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Houston County Reflects on 9/11

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By Will Johnson

Messenger Reporter

CROCKETT – It was 20 years ago – on a bright, late summer’s morning – the world changed forever. Two jet airliners were hijacked and detoured to New York City where they barreled into the World Trade Center, causing the Twin Towers to collapse into a pile of rubble.

A third plane was hijacked and slammed into the Pentagon in Washington, D.C. A fourth plane was also commandeered by terrorists, but crashed into a field in Shanksville, Pa., thanks to the actions of the passengers. Speculation has it, that plane was headed for the White House.

The events of Sept. 11, 2001 brought Lady Liberty to a knee, but she quickly rose to shine her beacon of freedom to the rest of the world and to show while the American Spirit might be battered, it was never broken.

On Friday morning, Sept. 10, area residents gathered outside of the Moosehead Cafe in Crockett to remember and reflect on the tragic events of 9/11.

Organized by former Crockett Mayor and Moosehead Café owner Joni Clonts, the remembrance ceremony began shortly after 9 am with an invocation from Pastor Leon Wallace of Good Shepherd Fellowship Church.

At the conclusion of the prayer, a bell was rung by Crockett Firefighter David Beaulieu to symbolize the loss of live on 9/11. The bell ringing was followed by the playing of Taps and as the last notes faded into the sky, those in attendance filed into the Moosehead for a continuation of the ceremony.

Once everyone had entered the restaurant, Houston County Judge Jim Lovell addressed the attendees.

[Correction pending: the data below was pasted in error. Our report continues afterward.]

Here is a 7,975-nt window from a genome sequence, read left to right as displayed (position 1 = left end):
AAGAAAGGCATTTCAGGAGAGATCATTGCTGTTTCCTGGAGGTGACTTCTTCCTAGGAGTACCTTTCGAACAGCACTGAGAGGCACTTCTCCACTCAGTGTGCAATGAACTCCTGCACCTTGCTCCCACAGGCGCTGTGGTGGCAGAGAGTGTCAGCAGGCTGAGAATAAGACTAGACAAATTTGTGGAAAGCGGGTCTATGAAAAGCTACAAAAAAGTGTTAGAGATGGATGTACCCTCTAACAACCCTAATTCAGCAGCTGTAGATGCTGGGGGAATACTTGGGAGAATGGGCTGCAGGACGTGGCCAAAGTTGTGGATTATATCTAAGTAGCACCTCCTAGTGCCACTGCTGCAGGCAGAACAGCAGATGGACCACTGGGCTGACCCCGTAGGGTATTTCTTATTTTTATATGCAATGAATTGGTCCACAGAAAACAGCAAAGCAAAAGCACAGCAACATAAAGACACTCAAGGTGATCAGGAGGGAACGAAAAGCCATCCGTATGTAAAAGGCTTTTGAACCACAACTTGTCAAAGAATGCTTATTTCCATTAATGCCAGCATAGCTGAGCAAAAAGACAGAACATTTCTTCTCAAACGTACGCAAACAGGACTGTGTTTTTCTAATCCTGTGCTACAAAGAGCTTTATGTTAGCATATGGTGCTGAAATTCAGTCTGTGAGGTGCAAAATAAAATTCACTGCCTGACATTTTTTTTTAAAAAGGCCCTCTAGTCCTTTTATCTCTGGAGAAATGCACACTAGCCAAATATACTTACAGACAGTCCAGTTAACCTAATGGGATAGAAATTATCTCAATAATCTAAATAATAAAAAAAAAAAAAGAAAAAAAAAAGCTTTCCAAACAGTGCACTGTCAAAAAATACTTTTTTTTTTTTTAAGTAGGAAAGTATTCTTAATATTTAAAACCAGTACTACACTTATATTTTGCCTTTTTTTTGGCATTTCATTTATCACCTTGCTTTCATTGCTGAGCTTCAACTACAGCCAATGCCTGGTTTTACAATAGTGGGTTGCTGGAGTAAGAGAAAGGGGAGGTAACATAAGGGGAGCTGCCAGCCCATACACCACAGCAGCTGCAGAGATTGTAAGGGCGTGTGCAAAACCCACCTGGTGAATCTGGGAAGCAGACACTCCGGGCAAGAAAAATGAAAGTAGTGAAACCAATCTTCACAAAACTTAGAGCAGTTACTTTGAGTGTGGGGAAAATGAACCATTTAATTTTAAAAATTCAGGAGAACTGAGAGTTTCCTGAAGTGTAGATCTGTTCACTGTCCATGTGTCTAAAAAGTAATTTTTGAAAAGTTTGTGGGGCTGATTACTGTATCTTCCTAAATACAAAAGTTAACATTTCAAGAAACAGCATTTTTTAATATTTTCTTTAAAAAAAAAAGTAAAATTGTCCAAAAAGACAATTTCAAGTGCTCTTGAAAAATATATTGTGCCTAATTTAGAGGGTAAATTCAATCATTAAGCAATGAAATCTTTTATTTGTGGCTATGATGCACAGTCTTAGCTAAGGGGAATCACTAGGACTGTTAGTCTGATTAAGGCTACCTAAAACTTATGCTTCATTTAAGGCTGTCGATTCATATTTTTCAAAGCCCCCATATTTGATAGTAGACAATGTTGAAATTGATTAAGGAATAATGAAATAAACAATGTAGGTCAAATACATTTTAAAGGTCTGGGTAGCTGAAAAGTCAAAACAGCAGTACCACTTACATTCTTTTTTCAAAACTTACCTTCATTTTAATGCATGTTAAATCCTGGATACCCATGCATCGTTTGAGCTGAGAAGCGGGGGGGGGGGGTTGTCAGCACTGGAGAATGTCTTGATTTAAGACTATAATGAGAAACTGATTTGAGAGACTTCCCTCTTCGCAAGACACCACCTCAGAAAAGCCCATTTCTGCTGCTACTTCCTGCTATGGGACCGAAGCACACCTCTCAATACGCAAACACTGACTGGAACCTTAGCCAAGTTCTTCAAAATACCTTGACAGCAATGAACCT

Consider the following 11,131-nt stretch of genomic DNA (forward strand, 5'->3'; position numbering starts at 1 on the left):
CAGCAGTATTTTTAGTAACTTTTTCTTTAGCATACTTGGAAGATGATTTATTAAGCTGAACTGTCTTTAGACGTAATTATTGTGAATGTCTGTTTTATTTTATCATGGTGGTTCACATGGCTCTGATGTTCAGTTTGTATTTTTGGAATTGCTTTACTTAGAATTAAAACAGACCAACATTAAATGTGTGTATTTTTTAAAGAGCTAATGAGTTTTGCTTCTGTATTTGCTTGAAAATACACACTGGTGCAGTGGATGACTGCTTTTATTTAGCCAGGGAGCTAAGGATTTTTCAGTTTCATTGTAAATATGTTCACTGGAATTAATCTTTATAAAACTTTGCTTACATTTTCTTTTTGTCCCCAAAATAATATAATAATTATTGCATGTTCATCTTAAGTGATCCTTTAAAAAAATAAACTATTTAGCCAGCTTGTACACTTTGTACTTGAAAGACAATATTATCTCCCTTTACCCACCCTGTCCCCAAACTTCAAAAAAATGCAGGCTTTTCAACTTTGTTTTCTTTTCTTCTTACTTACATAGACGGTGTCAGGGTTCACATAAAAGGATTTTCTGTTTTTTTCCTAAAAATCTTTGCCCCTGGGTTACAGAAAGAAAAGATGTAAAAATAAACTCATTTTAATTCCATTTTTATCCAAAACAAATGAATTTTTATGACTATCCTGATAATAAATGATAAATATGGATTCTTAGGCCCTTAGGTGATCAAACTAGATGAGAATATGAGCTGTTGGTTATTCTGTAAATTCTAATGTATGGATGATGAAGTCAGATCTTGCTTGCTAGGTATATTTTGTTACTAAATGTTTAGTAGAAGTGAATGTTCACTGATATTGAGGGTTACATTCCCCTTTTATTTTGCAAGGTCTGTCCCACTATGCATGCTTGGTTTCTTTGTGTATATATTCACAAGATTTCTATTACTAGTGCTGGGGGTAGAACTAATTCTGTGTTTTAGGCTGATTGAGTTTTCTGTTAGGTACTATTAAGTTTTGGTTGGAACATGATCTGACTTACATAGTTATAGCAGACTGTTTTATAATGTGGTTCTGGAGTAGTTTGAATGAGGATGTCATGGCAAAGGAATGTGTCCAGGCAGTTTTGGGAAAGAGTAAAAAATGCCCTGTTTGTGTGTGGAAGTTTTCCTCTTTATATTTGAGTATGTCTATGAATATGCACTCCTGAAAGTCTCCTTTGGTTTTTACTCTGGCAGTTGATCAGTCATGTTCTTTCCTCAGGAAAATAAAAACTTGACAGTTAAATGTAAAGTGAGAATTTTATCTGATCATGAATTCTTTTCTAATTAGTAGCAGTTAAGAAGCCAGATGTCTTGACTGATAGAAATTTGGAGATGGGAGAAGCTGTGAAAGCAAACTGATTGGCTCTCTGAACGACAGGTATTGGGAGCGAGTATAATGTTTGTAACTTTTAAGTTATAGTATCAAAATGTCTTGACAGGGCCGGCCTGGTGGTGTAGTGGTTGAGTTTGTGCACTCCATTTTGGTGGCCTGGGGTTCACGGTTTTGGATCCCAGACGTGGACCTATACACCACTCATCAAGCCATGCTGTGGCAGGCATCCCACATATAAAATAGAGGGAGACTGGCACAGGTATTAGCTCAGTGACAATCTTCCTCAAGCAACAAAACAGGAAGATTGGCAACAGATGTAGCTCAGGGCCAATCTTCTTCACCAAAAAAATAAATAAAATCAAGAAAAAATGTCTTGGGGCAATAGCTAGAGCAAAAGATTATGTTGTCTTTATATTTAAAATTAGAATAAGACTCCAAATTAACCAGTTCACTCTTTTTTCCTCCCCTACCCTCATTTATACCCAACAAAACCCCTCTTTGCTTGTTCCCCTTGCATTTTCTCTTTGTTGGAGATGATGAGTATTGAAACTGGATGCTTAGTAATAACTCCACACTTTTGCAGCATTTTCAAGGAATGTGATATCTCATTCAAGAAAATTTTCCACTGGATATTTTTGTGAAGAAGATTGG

“It is an honor and privilege to stand before you today and say a few words,” he began. “This is not a celebration but rather a commemoration for all of those who lost their lives on 9/11.”

As the judge continued, he recognized the first responders in attendance and said it was a blessing to have such selfless, dedicated individuals serving the Houston County area.

“You know the sky on 9/11 was blue and cloudless, a lot like today. It would give no hint of the destruction we would see in the next few hours. Most of us will never forget where we were and what we were doing at the very moment when our world changed. Nearly 3,000 people died needlessly, in what remains the deadliest act of terrorism in history,” Judge Lovell said.

He recalled his thoughts that morning 20 years ago and said his first reactions were those of non-belief, denial and shock.

“I felt an emptiness and then I got mad. I got angry. Then, of course, I felt grief for all of those who had lost their lives and for the families they had left behind. We can’t always prevent things from happening that shatter our lives. The one thing we do have control over is the way we respond to it. You know (KIVY DJ) Joanne (Warner) said this on the radio this morning and I agree. We are not about what happened on 9/11 but rather what happened on 9/12, as the American Spirit – although tested – it prevailed. This country came together in unity, showing our capacity for compassion, resilience and hope,” he said.

Following the judge’s presentation, Crockett Mayor Dr. Ianthia Fisher spoke to the crowd gathered in the restaurant.

The mayor began by acknowledging the work Clonts put into organizing the event and also thanked Crockett City Administrator Johns Angerstein and Crockett City Secretary Mitzi Stefka for helping prepare the 9/11 proclamation.

She also expressed her deepest appreciation to the first responders and their families.

“Today, we remember on Sept. 11, 2001,” Dr. Fisher said, “America, the home of the brave and the land of the free, experienced a terrible, life-changing disaster. We remember with sorrow and compassion, the loss of so many lives and the shattered dreams of what could have been. It created a devastating effect on families, the destruction of property and even the altering of our heritage and history. However, even in the midst of our personal sorrow, I remember the goodness of God.”

Dr. Fisher next read a proclamation proclaiming Sept. 11 as “Always Remember 9/11 Day” in the city of Crockett adding, “I urge every citizen this day to mourn, reflect and rededicate ourselves to ending terrorism in commemoration of the terrorist attack.” 

Will Johnson may be contacted via e-mail at wjohnson@messenger-news.com    

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